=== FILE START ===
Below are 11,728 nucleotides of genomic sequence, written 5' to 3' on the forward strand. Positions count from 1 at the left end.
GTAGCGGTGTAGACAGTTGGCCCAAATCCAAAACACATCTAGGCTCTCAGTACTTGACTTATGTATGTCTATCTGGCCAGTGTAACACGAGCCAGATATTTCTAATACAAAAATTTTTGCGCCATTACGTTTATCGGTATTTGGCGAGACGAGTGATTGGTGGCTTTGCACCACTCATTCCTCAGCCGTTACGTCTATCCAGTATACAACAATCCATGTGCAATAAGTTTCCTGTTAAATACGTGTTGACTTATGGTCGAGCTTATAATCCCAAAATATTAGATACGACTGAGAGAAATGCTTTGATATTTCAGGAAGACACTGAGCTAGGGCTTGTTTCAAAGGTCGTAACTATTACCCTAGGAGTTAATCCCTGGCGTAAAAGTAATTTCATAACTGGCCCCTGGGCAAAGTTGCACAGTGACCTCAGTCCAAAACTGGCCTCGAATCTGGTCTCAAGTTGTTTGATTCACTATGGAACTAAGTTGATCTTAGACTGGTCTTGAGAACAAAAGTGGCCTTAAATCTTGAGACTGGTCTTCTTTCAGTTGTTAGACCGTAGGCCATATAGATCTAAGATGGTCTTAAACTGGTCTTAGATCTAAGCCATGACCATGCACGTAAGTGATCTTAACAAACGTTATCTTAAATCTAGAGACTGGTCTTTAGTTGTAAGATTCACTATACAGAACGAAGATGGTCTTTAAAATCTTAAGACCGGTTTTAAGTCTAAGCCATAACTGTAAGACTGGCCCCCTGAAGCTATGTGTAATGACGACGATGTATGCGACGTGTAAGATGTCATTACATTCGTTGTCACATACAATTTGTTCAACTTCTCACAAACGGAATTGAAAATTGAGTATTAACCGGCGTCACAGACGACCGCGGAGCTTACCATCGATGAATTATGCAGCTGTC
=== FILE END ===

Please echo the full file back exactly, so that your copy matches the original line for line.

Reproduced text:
Below are 11,728 nucleotides of genomic sequence, written 5' to 3' on the forward strand. Positions count from 1 at the left end.
GTAGCGGTGTAGACAGTTGGCCCAAATCCAAAACACATCTAGGCTCTCAGTACTTGACTTATGTATGTCTATCTGGCCAGTGTAACACGAGCCAGATATTTCTAATACAAAAATTTTTGCGCCATTACGTTTATCGGTATTTGGCGAGACGAGTGATTGGTGGCTTTGCACCACTCATTCCTCAGCCGTTACGTCTATCCAGTATACAACAATCCATGTGCAATAAGTTTCCTGTTAAATACGTGTTGACTTATGGTCGAGCTTATAATCCCAAAATATTAGATACGACTGAGAGAAATGCTTTGATATTTCAGGAAGACACTGAGCTAGGGCTTGTTTCAAAGGTCGTAACTATTACCCTAGGAGTTAATCCCTGGCGTAAAAGTAATTTCATAACTGGCCCCTGGGCAAAGTTGCACAGTGACCTCAGTCCAAAACTGGCCTCGAATCTGGTCTCAAGTTGTTTGATTCACTATGGAACTAAGTTGATCTTAGACTGGTCTTGAGAACAAAAGTGGCCTTAAATCTTGAGACTGGTCTTCTTTCAGTTGTTAGACCGTAGGCCATATAGATCTAAGATGGTCTTAAACTGGTCTTAGATCTAAGCCATGACCATGCACGTAAGTGATCTTAACAAACGTTATCTTAAATCTAGAGACTGGTCTTTAGTTGTAAGATTCACTATACAGAACGAAGATGGTCTTTAAAATCTTAAGACCGGTTTTAAGTCTAAGCCATAACTGTAAGACTGGCCCCCTGAAGCTATGTGTAATGACGACGATGTATGCGACGTGTAAGATGTCATTACATTCGTTGTCACATACAATTTGTTCAACTTCTCACAAACGGAATTGAAAATTGAGTATTAACCGGCGTCACAGACGACCGCGGAGCTTACCATCGATGAATTATGCAGCTGTC